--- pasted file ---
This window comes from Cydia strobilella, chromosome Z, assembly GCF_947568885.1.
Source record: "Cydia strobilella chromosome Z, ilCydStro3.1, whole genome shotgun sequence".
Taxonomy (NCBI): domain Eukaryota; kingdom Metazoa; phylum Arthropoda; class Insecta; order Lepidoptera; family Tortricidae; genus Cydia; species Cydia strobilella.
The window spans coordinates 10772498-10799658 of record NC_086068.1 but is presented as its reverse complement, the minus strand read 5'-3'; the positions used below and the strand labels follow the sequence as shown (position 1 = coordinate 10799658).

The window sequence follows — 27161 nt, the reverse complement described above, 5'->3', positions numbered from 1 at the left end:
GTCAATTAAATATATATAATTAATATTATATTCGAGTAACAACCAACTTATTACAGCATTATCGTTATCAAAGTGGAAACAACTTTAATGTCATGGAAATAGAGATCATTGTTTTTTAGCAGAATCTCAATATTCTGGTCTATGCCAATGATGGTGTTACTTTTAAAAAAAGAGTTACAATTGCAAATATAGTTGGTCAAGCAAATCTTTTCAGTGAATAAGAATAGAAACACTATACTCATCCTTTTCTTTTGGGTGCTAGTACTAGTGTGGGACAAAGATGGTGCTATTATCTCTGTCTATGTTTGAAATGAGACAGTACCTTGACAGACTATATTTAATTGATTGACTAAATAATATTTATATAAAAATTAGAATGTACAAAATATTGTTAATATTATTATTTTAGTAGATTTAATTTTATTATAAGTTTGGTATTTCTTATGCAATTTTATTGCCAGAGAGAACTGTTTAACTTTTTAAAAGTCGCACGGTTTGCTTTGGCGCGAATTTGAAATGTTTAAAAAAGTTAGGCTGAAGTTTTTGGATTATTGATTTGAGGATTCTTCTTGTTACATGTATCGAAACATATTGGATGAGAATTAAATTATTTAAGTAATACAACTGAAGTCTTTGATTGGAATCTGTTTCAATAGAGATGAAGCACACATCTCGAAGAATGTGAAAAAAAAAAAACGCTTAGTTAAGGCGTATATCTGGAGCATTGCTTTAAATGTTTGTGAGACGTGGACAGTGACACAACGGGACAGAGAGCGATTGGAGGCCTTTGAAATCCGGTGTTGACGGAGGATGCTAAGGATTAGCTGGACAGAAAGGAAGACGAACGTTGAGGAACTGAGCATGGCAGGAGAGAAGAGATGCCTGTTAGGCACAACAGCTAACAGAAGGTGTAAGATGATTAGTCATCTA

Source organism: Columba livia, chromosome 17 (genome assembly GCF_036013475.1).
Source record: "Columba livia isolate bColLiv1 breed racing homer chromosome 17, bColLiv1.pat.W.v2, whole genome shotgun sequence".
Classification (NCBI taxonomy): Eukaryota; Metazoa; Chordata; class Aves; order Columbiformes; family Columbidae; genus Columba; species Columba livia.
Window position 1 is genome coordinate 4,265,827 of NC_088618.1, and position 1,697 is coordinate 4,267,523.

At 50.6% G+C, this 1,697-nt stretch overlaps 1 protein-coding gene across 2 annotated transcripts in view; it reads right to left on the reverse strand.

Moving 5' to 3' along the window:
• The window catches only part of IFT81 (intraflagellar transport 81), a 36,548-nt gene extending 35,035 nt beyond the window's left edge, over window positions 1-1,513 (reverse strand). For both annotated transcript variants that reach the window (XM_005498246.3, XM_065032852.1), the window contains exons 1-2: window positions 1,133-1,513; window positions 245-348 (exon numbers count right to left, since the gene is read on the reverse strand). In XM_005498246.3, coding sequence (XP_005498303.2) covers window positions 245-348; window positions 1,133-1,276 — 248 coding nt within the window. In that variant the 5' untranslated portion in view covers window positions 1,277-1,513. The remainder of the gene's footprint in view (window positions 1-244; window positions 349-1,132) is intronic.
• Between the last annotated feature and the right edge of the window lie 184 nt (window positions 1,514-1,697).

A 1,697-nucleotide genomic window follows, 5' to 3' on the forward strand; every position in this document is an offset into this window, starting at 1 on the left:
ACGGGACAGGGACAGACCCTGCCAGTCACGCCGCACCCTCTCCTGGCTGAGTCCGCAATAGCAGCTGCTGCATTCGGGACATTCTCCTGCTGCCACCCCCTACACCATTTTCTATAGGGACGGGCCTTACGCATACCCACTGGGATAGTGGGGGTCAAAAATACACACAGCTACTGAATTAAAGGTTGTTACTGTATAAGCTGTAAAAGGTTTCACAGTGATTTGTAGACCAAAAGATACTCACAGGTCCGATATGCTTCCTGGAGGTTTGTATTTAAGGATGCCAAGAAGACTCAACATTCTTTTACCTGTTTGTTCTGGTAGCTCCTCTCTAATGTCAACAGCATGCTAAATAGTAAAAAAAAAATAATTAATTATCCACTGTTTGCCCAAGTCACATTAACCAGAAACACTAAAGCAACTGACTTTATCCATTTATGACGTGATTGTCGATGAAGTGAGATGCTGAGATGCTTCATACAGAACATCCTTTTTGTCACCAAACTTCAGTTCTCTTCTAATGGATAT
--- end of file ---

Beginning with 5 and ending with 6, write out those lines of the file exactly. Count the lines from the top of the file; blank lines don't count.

The window sequence follows — 27161 nt, the reverse complement described above, 5'->3', positions numbered from 1 at the left end:
GTCAATTAAATATATATAATTAATATTATATTCGAGTAACAACCAACTTATTACAGCATTATCGTTATCAAAGTGGAAACAACTTTAATGTCATGGAAATAGAGATCATTGTTTTTTAGCAGAATCTCAATATTCTGGTCTATGCCAATGATGGTGTTACTTTTAAAAAAAGAGTTACAATTGCAAATATAGTTGGTCAAGCAAATCTTTTCAGTGAATAAGAATAGAAACACTATACTCATCCTTTTCTTTTGGGTGCTAGTACTAGTGTGGGACAAAGATGGTGCTATTATCTCTGTCTATGTTTGAAATGAGACAGTACCTTGACAGACTATATTTAATTGATTGACTAAATAATATTTATATAAAAATTAGAATGTACAAAATATTGTTAATATTATTATTTTAGTAGATTTAATTTTATTATAAGTTTGGTATTTCTTATGCAATTTTATTGCCAGAGAGAACTGTTTAACTTTTTAAAAGTCGCACGGTTTGCTTTGGCGCGAATTTGAAATGTTTAAAAAAGTTAGGCTGAAGTTTTTGGATTATTGATTTGAGGATTCTTCTTGTTACATGTATCGAAACATATTGGATGAGAATTAAATTATTTAAGTAATACAACTGAAGTCTTTGATTGGAATCTGTTTCAATAGAGATGAAGCACACATCTCGAAGAATGTGAAAAAAAAAAAACGCTTAGTTAAGGCGTATATCTGGAGCATTGCTTTAAATGTTTGTGAGACGTGGACAGTGACACAACGGGACAGAGAGCGATTGGAGGCCTTTGAAATCCGGTGTTGACGGAGGATGCTAAGGATTAGCTGGACAGAAAGGAAGACGAACGTTGAGGAACTGAGCATGGCAGGAGAGAAGAGATGCCTGTTAGGCACAACAGCTAACAGAAGGTGTAAGATGATTAGTCATCTA